Wild boar are a main food source for tigers in the regions where they coexist. Tigers typically follow boar groups, and pick them off one by one. Tigers have been noted to chase boars for longer distances than with other prey, though they will usually avoid tackling mature male boars. In many cases, boars have gored tigers to death in self-defense. In the Amur region, wild boars are one of the two most important prey species for the Siberian tiger alongside the Manchurian wapiti, with the two species collectively comprising roughly 80% of the prey selected by these tigers. Studies of Bengal tigers indicate that boars are usually secondary in preference to various cervids and bovids. Boars are also probably an important component of the diet of Sumatran tigers, though their specific significance in the tiger's diet there is not known.
Wolves are also major predators of boars in some areas. Wolves mostly feed on piglets, though adults have been recorded to be taken in Italy, the Iberian peninsula, and Russia. Wolves rarely attack boars head on, preferring to tear at their perineum, causing loss of coordination and massive blood loss. In some areas of the former Soviet Union, a single wolf pack can consume an average of 50–80 wild boars annually. In areas of Italy where the two animals are sympatric, the extent to which boars are preyed upon by wolves has led to them developing more aggressive behaviour toward both wolves and domestic dogs.
Striped hyenas occasionally feed on boars, though it has been suggested that only hyenas from the three larger subspecies present in Northwest Africa, the Middle East, and India can successfully kill them.
Young piglets are important prey for several species, including large snakes, such as the reticulated python, large birds of prey, and various wild felids. In Australia many piglets are killed by dingos. Adults, due to their size, strength, and defensive aggression, are generally avoided as prey. However, they have been taken additionally by mature leopards; large bears (mainly brown bears); and mature crocodiles. All predators of boars are opportunistic and would take piglets given the opportunity. Where introduced outside of their natural range, boars may be at the top of the food chain, but it is possible that they can be taken by predators similar to those in their native Eurasia, such as large snakes, raptors, cats, wolves, and other large predators. The Eurasian Eagle-Owl (Bubo bubo) has been caught on video successfully attacking and killing a wild boar piglet.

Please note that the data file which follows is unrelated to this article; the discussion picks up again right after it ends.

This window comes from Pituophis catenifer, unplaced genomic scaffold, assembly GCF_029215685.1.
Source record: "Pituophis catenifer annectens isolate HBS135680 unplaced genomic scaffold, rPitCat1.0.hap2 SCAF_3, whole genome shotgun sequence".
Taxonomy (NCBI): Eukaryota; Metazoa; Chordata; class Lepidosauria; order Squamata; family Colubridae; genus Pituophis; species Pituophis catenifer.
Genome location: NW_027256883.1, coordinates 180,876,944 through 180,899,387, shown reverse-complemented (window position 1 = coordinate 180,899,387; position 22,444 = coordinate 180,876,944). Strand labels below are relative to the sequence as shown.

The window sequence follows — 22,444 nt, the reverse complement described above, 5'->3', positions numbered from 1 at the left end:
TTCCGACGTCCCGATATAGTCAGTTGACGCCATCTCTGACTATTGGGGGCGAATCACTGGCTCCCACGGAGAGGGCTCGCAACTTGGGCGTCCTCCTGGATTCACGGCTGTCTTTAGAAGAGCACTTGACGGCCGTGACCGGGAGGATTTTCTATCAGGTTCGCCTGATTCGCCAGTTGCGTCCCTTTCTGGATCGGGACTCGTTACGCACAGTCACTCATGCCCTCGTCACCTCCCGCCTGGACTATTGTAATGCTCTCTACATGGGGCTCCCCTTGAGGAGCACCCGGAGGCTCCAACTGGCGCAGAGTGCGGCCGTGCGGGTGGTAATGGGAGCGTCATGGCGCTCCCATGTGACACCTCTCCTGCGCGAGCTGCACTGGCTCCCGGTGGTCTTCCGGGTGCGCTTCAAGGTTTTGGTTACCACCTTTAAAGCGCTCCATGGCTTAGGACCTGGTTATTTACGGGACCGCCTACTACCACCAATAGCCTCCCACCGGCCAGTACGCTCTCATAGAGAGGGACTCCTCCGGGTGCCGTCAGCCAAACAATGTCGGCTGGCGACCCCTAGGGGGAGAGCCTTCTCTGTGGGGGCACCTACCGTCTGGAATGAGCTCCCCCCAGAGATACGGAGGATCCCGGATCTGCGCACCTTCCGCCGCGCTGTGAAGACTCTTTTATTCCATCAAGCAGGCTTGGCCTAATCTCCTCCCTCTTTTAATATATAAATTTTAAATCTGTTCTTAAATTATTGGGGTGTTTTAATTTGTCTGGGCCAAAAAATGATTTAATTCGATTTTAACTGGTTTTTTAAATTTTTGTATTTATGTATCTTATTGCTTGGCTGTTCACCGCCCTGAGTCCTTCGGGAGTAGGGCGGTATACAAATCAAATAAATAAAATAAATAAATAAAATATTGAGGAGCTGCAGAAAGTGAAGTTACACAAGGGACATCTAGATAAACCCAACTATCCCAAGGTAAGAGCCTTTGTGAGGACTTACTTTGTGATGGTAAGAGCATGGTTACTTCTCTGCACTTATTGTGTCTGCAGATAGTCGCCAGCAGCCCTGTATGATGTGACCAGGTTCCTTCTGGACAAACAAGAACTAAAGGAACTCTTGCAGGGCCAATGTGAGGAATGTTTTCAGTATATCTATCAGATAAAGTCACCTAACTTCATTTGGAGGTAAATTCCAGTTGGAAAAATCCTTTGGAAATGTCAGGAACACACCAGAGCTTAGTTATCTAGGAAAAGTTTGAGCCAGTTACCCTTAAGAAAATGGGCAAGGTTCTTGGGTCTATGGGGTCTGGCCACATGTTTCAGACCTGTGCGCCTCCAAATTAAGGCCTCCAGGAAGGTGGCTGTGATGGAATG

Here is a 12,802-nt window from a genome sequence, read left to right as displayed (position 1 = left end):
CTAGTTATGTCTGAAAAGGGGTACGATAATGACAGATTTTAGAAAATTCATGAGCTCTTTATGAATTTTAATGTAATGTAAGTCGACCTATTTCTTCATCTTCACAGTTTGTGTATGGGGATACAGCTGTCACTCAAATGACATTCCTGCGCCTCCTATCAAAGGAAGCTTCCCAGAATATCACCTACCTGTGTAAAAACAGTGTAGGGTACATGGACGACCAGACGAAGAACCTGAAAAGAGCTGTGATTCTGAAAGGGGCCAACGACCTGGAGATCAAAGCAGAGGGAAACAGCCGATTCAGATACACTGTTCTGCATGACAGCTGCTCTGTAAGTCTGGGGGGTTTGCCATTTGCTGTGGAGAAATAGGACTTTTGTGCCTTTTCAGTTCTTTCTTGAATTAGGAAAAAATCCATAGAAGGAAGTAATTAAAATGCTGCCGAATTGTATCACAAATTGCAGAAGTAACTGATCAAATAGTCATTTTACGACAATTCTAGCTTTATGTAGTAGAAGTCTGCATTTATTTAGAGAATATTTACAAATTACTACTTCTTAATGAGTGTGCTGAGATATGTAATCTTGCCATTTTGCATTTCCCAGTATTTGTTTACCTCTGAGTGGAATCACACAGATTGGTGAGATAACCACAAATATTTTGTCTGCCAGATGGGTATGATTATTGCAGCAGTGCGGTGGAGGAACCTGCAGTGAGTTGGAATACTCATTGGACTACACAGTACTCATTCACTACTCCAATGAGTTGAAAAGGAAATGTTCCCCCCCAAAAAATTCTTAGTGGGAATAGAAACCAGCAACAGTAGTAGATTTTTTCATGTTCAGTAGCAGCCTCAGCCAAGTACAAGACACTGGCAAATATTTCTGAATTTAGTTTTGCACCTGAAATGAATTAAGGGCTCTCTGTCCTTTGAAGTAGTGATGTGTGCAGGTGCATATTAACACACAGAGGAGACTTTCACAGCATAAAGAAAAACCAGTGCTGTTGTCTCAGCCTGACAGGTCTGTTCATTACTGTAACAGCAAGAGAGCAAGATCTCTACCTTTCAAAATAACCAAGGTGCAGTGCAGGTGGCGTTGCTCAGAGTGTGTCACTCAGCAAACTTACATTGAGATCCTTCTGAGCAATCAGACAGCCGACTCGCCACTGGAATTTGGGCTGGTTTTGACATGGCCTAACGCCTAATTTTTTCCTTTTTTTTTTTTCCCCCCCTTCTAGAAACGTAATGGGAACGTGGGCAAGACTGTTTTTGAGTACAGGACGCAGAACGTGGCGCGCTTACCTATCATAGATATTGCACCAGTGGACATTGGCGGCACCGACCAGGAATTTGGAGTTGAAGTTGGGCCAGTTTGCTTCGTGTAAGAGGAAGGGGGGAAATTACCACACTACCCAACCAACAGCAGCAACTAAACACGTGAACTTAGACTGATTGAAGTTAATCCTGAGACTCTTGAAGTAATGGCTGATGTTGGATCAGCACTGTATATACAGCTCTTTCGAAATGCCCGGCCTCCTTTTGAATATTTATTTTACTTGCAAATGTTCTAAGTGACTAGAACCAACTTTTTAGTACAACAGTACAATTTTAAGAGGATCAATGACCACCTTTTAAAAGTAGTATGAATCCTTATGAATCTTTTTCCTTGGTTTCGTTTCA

Interactions with humans
Aggression towards humans
Although wild boars do not generally pose a threat to people, they occasionally attack humans. Due to the clearing of natural boar habitats, the number of interactions, including aggressive ones, between humans and boars has increased. When dealing aggressively with a human, boars will charge at them. Sometimes, these may be bluff charges but, in other cases, violent contact will be made. While the impact of the large, hard-skulled head may cause considerable damage itself, most damage is inflicted by the boar's tusk. When ramming into a person, the boar will slash the tusks upwards, creating sizeable open lacerations on the skin. Due to the height of the boar relative to a human, most wounds are inflicted to the upper legs. Some attacks are provoked, such as when hunters wound a boar which then counterattacks. Male boars become most aggressive during the mating season and may charge at humans at such times. Occasionally, female boars will attack if they feel their piglets are threatened, especially if a human physically comes between them and their young. Although a majority of boar attack victims recover with medical treatment, fatalities do occasionally occur.
In Medieval hunting the boar, like the hart, was a 'beast of venery', the most prestigious form of quarry. It was normally hunted by being harboured, or found by a 'limer', or bloodhound handled on a leash, before the pack of hounds was released to pursue it on its hot scent. The poem Sir Gawain and the Green Knight contains a description of a boar hunt, depicting how dangerous the boar could be to the pack hounds, or raches, which hunted it. Medieval hunters used special boar spears (along with polearms and various swords) to hunt wild boar. The distinguishing characteristic of the boar spear is a wide cross guard behind the spearhead to prevent the boar from charging up the haft and goring the spearman.
The ancient Lowland Scottish Clan Swinton is said to have acquired the name Swinton for their bravery and clearing their area of wild boar. The chief's coat of arms and the clan crest allude to this legend, as is the name of the village of Swinewood in the county of Berwick which was granted to them in the 11th century.